Ketchikan’s Borough Assembly swore in new members Grant EchoHawk and Jaimie Palmer and bid farewell to outgoing members Felix Wong and Sven Westergard before meeting in regular session October 19. The Assembly held a work session to discuss how remaining COVID-19 relief funding might be spent, allowing capital projects that had been put on hold to move forward.

Ketchikan’s borough has about $5.4 million under the final federal COVID-19 relief package. But the Borough Assembly hasn’t yet decided how to spend it.

Earlier this month, Borough Finance Director Cynna Gubatayao laid out a few options for borough policymakers. She says the COVID relief funds from the American Rescue Plan Act – unlike previous COVID-19 relief money — can be used to replace revenue lost during the pandemic, like cruise ship passenger fees and airport taxes. Gubatayao says that opens up a lot of doors.

“And by doing that, it allows us then to use funds to accomplish work that we otherwise might not even get to.”

Gubatayao says that means there would be money available for capital projects that were put on hold. Some were delayed because of the pandemic-induced revenue shortfall.

Other projects were set aside to make room in the budget for a voter-approved $6.7 million bond measure that would upgrade and add artificial turf to borough ball fields. Those include repairs and improvements to the Rainbird Trail, a new restroom at South Point Higgins Beach, and a roof over the Shane Howard White skatepark.

“In order to accomplish the field bond, (of) the potential projects we would have to defer, the skate park was one of the ones on the list, and that was the only item that we heard any complaints from anybody about it being deferred. Nobody cared about any of the other things, but the skatepark did come up on more than one occasion that that was a disappointment to the public.”

Gubatayao proposed using a half million dollars of American Rescue Plan Act funds to help pay down the borough’s approximately $1.1 million health insurance deficit.  She explained federal relief funds can be used to pay for claims related to COVID-19.

“It doesn’t mean the claim was specifically for COVID-19, but there was a COVID-19 code associated with it. Through October 3rd, the borough’s side of the plan has incurred $511,000.”

Following the work session, the Assembly directed staff to prepare resolutions accepting the federal funds, incorporate a list of new and postponed projects into the borough’s capital plan and bring forward budget amendments for the current fiscal year to get the projects started. The $5.4 million has to be allocated by 2024 and spent by 2026.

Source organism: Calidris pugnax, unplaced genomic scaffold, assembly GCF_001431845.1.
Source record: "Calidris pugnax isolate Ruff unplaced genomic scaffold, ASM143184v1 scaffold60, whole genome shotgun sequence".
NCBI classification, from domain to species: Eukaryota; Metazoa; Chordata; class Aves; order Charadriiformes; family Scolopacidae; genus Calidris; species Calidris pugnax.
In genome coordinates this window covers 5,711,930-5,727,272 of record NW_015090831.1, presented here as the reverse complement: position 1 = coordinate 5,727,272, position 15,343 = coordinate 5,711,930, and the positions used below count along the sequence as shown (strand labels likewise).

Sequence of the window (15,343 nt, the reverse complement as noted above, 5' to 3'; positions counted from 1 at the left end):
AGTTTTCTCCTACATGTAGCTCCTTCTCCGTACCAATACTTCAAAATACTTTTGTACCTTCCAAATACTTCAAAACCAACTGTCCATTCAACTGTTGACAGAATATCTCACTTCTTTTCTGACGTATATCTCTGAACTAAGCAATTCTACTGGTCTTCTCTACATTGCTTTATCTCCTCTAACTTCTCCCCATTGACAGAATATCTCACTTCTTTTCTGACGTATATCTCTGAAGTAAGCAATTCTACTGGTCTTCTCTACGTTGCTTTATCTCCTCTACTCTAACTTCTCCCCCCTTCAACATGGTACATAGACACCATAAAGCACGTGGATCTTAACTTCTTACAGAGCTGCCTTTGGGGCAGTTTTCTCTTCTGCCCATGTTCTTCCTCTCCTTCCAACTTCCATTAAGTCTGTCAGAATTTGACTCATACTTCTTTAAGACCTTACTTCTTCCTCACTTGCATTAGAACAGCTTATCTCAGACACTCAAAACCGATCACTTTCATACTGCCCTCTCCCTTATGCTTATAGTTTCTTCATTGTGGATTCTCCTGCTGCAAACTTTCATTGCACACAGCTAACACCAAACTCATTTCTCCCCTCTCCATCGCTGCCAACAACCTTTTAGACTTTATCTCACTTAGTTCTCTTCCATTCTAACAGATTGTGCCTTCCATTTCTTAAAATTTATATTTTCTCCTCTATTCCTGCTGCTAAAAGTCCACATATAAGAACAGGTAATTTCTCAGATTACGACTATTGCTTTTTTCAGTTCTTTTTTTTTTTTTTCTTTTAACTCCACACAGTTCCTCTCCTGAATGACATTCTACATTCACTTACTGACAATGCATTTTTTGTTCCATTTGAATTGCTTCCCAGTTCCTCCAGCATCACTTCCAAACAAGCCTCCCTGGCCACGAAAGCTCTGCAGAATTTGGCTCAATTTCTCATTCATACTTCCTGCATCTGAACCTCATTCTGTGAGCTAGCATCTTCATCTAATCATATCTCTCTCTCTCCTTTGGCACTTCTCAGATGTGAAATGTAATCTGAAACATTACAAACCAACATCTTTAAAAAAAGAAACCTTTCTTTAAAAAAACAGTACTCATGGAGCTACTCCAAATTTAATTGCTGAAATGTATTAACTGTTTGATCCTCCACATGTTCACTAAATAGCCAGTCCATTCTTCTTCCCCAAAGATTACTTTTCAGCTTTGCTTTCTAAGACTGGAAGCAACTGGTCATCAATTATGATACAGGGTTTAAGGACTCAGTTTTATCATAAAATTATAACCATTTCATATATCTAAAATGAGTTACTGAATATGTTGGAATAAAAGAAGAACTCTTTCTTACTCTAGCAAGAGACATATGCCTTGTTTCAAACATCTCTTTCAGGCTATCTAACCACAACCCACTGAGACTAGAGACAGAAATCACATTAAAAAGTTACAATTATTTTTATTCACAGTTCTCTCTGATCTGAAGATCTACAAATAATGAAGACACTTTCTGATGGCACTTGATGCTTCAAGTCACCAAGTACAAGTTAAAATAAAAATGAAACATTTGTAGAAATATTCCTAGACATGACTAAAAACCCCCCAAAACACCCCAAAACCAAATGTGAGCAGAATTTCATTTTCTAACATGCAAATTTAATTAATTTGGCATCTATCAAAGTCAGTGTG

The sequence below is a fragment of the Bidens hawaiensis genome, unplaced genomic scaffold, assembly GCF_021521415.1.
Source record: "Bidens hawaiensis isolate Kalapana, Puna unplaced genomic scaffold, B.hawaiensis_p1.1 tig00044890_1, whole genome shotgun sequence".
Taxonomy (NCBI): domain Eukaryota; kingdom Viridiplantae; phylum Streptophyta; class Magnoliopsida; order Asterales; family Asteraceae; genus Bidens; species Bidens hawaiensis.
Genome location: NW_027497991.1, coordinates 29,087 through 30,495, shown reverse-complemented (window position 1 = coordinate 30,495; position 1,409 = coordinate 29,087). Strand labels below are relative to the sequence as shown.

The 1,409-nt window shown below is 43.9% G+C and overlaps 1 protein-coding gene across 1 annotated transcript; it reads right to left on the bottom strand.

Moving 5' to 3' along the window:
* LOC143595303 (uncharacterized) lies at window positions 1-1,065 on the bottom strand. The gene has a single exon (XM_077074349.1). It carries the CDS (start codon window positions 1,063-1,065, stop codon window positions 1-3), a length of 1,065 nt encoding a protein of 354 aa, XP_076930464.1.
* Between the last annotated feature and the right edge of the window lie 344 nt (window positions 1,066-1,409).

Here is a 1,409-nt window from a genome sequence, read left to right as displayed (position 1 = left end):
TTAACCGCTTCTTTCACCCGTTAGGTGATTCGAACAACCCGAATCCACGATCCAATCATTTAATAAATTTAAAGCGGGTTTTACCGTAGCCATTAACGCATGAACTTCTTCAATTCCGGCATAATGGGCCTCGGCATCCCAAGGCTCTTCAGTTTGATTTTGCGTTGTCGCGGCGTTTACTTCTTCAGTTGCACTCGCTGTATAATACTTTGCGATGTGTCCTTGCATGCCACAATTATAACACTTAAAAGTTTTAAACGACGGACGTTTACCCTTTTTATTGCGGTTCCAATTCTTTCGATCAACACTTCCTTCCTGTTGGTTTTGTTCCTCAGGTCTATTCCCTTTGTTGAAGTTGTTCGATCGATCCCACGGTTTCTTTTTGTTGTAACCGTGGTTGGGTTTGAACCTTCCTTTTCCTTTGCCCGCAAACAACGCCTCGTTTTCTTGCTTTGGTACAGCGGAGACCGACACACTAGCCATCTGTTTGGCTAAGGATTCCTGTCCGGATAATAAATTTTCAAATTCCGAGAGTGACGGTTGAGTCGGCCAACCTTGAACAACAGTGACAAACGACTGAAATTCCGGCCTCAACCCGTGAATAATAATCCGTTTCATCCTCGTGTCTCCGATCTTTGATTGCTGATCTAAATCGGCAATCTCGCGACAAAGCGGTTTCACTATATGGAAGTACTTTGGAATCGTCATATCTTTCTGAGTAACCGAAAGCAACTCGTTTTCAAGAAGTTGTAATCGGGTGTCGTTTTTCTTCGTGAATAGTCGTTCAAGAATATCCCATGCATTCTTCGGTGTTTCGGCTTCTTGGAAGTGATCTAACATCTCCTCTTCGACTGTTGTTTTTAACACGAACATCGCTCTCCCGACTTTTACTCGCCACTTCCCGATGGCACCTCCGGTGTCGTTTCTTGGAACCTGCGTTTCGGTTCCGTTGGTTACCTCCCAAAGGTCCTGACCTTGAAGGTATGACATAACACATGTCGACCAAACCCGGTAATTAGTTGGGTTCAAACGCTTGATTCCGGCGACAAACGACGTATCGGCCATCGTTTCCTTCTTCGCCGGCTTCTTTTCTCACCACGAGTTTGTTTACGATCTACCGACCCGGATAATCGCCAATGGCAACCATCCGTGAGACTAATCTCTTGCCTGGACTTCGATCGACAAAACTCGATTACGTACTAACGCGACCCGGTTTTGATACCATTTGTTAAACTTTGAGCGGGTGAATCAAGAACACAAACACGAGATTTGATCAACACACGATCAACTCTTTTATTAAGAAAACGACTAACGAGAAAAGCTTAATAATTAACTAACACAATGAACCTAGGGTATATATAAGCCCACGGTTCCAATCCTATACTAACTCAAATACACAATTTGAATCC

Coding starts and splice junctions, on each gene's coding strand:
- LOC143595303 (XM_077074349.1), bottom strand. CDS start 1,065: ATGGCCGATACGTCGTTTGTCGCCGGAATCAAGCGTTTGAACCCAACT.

At its next meeting on Monday, Ketchikan’s Borough Assembly will consider appropriating $1.3 million for a long list of projects, including the skatepark roof, trail, playground and rec center repairs, fire hall improvements and a new sewer-cleaning truck. If approved, the projects would come back for a public hearing in mid-November.

Also at the October 19 meeting, a proposal to change an agreement between developer Harlan Heaton and the borough for purchasing lots in the Mountain Point subdivision did not pass for lack of a motion. The agreement would have allowed Heaton to purchase 18 borough lots for $10 each. That deal also required Heaton to purchase nearby lots from the Alaska Mental Health Trust in order to build a road and utility corridors for the subdivision. But Heaton was outbid for the Mental Health parcels during a public auction.

Several assembly members, including Judith McQuerry, encouraged Heaton to continue working with borough planning staff and the new land owners in developing the subdivision.

“If Mr. Heaton could work with the new owners of the former Mental Health Trust lots, and get the local improvement part accomplished, and get to a place where the improvements could be made to allow access to all of the lots, I would be very favorable to modifying the agreement. But that’s just my personal opinion.”

In addition, the Assembly unanimously adopted resolutions authorizing acceptance of state loans for a water tank in the Ravenwood area and South Tongass water system master plan. They will be brought back at the Assembly’s Nov. 1 meeting for public hearings.

The assembly also unanimously approved a dispatch service agreement with the City of Ketchikan that raises the amount of money borough residents contribute to the shared fire dispatch center. The new agreement shares costs on a per-call basis. Ketchikan city officials had previously complained the borough wasn’t paying its fair share.